BANGKOK: Malaysia is at the crossroads of becoming a major market for amphetaminetype stimulants (ATS), according to a new report.
Large amounts are trafficked into the country, in addition to large scale domestic manufacture, said the United Nations Office on Drugs and Crime (UNODC) Regional Centre for East Asia and the Pacific.
The "2009 Patterns and Trends of ATS and Other Drugs in East and South-East Asia" report released here yesterday said there was an increase in methamphetamine seizures in Malaysia.
Last year, 12 clandestine ATS laboratory operations were uncovered, as compared to nine the previous year.
Drawing a parallel with Indonesia, UNODC's Deepika Naruka said it was possible for Malaysia to follow the pattern observed in the neighbouring country over the past three years, in which large seizures and the uncovering of manufacturing operations of ATS were followed by increased use.
"Malaysia has very large ATS manufacturing operations from 2004 onwards and very large ATS seizures from 2006. It's a worrying trend as Indonesia has the similar trend and is now a big user of ATS," said the Regional Coordinator (East Asia) for UNODC's Global SMART Programme.
According to UNODC officials, Indonesia, which used to obtain its supply of party drugs like ecstasy from Europe, was now emerging as a major supply source due to its proximity to Australia and New Zealand where these substances are the second most consumed drug.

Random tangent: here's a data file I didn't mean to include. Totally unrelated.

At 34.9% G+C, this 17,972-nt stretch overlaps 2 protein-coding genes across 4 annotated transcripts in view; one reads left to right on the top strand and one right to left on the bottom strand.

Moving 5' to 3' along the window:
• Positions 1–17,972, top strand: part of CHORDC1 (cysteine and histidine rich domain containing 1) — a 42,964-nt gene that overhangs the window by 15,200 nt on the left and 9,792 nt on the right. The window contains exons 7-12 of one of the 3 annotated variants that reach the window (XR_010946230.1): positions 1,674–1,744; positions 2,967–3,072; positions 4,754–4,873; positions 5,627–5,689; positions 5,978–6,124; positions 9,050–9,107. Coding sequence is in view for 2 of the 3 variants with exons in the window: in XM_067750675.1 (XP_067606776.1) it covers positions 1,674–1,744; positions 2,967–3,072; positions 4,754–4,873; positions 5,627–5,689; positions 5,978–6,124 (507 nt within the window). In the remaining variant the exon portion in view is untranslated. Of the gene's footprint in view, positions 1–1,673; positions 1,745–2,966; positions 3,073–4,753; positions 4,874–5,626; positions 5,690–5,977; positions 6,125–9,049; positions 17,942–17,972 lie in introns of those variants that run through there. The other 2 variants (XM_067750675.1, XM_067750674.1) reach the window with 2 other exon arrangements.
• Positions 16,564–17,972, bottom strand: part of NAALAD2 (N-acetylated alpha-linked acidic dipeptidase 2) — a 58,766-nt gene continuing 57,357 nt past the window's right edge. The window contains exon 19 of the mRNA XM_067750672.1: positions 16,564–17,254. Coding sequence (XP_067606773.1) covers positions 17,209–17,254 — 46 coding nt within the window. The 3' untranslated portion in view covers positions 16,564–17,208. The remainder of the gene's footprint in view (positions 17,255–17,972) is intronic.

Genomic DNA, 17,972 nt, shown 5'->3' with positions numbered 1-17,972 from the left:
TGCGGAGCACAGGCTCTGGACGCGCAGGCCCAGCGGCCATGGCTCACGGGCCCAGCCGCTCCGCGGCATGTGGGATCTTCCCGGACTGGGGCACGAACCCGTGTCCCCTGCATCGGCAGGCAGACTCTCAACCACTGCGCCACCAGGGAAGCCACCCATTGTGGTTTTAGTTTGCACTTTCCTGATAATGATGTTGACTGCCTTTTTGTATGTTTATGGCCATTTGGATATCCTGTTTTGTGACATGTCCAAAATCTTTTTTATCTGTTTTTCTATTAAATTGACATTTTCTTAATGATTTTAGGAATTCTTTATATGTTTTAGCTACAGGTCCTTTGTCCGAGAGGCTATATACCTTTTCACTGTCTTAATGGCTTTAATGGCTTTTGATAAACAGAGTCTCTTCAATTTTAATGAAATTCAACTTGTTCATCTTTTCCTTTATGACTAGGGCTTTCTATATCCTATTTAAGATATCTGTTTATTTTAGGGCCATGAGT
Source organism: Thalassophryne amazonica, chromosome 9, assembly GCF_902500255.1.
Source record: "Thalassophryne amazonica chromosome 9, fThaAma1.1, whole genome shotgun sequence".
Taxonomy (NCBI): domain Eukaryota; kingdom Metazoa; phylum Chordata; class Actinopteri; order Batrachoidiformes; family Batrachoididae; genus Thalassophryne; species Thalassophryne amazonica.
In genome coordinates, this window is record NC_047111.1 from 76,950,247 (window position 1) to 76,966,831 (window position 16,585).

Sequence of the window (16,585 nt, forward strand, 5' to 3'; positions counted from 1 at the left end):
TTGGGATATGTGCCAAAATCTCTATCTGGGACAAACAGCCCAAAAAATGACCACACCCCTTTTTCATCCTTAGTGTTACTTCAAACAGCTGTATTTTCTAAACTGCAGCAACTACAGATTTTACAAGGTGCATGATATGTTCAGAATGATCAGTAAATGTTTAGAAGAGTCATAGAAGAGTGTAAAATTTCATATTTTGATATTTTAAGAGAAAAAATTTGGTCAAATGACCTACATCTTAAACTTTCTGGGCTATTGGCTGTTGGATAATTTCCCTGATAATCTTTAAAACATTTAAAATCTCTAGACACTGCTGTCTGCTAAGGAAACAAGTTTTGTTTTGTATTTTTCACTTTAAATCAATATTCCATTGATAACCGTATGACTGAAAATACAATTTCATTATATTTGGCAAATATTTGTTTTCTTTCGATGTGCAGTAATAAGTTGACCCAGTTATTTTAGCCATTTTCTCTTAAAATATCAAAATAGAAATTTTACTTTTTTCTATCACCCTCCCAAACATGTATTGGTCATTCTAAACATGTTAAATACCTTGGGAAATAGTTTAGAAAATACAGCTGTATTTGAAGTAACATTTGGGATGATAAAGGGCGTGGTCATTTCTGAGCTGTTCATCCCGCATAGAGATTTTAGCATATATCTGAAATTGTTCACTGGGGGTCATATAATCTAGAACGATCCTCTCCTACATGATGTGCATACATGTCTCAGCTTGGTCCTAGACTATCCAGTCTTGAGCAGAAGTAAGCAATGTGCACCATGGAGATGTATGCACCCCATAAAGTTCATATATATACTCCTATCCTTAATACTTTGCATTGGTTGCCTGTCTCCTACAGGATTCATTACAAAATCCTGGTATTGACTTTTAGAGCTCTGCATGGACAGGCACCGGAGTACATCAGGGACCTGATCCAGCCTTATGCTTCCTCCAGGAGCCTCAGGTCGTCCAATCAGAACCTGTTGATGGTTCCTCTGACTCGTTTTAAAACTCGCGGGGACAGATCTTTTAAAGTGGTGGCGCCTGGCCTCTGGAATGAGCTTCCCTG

UNODC said Malaysian authorities had seized considerable amounts of trafficked methamphetamine and ecstasy each year, and confiscated some of the largest clandestine ATS manufacturing facilities in the world, including five in the first three months of this year.
Based on data from Malaysia, the main problematic drugs in Malaysia have been heroin and morphine, with the total estimate of the number of drug users varying from between 350,000 and 500,000.
Deepika said Thailand had the largest methamphetamine pill market in the region with soaring demand, while Malaysia and Vietnam were among the emerging markets.
Gary Lewis, UNODC Representative for East Asia and the Pacific, said while traditional illegal drugs such as heroin and cocaine had been contained, the use of synthetic drugs was on the rise.
"We have to warn the younger generation because now it's being used not only for recreational purpose, but to keep them awake. It's related to economic growth in the region, but the danger is high," he said.